Hugh Laurie (who played Bertie) actually brought up this topic. To the best of my recollection (it was almost two decades ago, and I haven’t been able to find it online despite some Googling), Laurie said something about how if you thought about it, a huge percentage of Bertie’s old chums should have been killed in the War. But there was none of that in the books, instead the characters just seemed to float along in a world where that sort of horrible thing never happened and couldn’t even be imagined. He obviously considered that a virtue of the stories.

I wish that I could find those interviews again. They were shown at the end of each Masterpiece Theater episode, and they were pretty interesting as I recall. They don’t seem to be online, and I don’t believe that they’re on the “Jeeves and Wooster” DVDs, either.

No question that Bertie is a comic caricature. Wodehouse is careful to give him some nuance, though. He’s not “dim;” he merely has no sense. The comic consequences of that are profoundly different.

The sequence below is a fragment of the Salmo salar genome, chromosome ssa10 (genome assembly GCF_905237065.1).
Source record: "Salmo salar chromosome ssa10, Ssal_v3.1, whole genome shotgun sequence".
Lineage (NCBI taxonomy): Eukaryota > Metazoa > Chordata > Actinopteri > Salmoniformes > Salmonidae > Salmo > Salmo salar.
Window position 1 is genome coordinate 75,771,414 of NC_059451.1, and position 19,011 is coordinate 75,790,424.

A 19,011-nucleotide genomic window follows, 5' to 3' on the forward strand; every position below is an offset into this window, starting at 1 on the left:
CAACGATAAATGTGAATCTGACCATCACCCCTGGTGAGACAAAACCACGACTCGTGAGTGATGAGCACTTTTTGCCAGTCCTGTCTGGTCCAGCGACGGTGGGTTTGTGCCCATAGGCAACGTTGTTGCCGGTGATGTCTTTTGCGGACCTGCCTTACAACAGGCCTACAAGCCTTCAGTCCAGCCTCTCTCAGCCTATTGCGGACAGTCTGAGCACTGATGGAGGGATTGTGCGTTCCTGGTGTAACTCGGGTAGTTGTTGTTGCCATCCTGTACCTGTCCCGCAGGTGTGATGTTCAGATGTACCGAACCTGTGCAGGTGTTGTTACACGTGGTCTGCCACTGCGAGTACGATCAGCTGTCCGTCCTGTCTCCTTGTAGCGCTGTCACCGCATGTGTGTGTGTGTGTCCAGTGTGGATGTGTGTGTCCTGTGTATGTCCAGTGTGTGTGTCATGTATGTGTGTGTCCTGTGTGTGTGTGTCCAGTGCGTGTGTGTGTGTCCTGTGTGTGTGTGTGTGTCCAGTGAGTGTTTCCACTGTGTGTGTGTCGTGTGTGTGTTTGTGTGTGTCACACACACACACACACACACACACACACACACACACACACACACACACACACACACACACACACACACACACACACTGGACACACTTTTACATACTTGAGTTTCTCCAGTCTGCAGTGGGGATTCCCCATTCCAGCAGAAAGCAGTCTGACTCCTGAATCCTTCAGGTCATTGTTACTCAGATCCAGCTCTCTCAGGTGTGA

Plenty of truly dim sons of the aristocracy went to Oxbridge and survived, and a similar number of them got through Harvard and Yale. That’s where the tradition of a “Gentleman’s C” comes from.

The stupidity of the aristocracy is a constant theme in critiques of them, along with their hatred/scorn/belittlement of anyone thought to be smart. The archetypal proto-nerd Gussie Fink-Nottle is treated much worse than any of Bertie’s average friends.

I don’t think it’s really right to say he lives in an alternate universe. He stays essentially the same age over a period of 60 years. So, I don’t think there’s a “universe” at all. It’s just a series of stories. There is no time line, there is no logic. There are a certain number of comic characters and a series of incidents. The background and the details are not important; they keep changing.

For example, there are allusions (as posts above have pointed out) to the war or fascism or socialism or anti-war protests, etc., but these are not “clues” to the logic of the world Bertie lives in. He doesn’t really live in a coherent universe, alternative or not.